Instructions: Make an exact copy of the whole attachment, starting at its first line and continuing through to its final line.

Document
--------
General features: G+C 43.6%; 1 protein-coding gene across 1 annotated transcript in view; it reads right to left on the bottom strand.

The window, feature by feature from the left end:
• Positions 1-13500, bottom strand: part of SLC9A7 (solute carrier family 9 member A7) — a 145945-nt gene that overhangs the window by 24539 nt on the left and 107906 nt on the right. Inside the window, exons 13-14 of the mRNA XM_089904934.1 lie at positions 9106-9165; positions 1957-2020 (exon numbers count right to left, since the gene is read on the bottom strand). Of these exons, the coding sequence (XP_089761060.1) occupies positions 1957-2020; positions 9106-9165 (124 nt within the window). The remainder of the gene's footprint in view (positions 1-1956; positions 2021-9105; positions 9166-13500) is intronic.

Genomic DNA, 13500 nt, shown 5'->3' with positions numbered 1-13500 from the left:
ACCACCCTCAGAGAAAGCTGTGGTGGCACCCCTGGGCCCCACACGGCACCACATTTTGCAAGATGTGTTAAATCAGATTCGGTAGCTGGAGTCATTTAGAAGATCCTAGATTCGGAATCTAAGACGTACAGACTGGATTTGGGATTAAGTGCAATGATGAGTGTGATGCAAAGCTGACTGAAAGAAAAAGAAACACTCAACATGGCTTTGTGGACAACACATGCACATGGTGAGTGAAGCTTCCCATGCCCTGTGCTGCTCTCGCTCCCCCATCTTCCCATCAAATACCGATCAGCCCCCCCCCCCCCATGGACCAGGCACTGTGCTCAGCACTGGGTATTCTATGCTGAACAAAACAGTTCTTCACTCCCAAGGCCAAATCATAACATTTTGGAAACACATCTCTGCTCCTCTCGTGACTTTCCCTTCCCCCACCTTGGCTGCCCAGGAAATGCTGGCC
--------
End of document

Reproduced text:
General features: G+C 43.6%; 1 protein-coding gene across 1 annotated transcript in view; it reads right to left on the bottom strand.

The window, feature by feature from the left end:
• Positions 1-13500, bottom strand: part of SLC9A7 (solute carrier family 9 member A7) — a 145945-nt gene that overhangs the window by 24539 nt on the left and 107906 nt on the right. Inside the window, exons 13-14 of the mRNA XM_089904934.1 lie at positions 9106-9165; positions 1957-2020 (exon numbers count right to left, since the gene is read on the bottom strand). Of these exons, the coding sequence (XP_089761060.1) occupies positions 1957-2020; positions 9106-9165 (124 nt within the window). The remainder of the gene's footprint in view (positions 1-1956; positions 2021-9105; positions 9166-13500) is intronic.

Genomic DNA, 13500 nt, shown 5'->3' with positions numbered 1-13500 from the left:
ACCACCCTCAGAGAAAGCTGTGGTGGCACCCCTGGGCCCCACACGGCACCACATTTTGCAAGATGTGTTAAATCAGATTCGGTAGCTGGAGTCATTTAGAAGATCCTAGATTCGGAATCTAAGACGTACAGACTGGATTTGGGATTAAGTGCAATGATGAGTGTGATGCAAAGCTGACTGAAAGAAAAAGAAACACTCAACATGGCTTTGTGGACAACACATGCACATGGTGAGTGAAGCTTCCCATGCCCTGTGCTGCTCTCGCTCCCCCATCTTCCCATCAAATACCGATCAGCCCCCCCCCCCCCATGGACCAGGCACTGTGCTCAGCACTGGGTATTCTATGCTGAACAAAACAGTTCTTCACTCCCAAGGCCAAATCATAACATTTTGGAAACACATCTCTGCTCCTCTCGTGACTTTCCCTTCCCCCACCTTGGCTGCCCAGGAAATGCTGGCC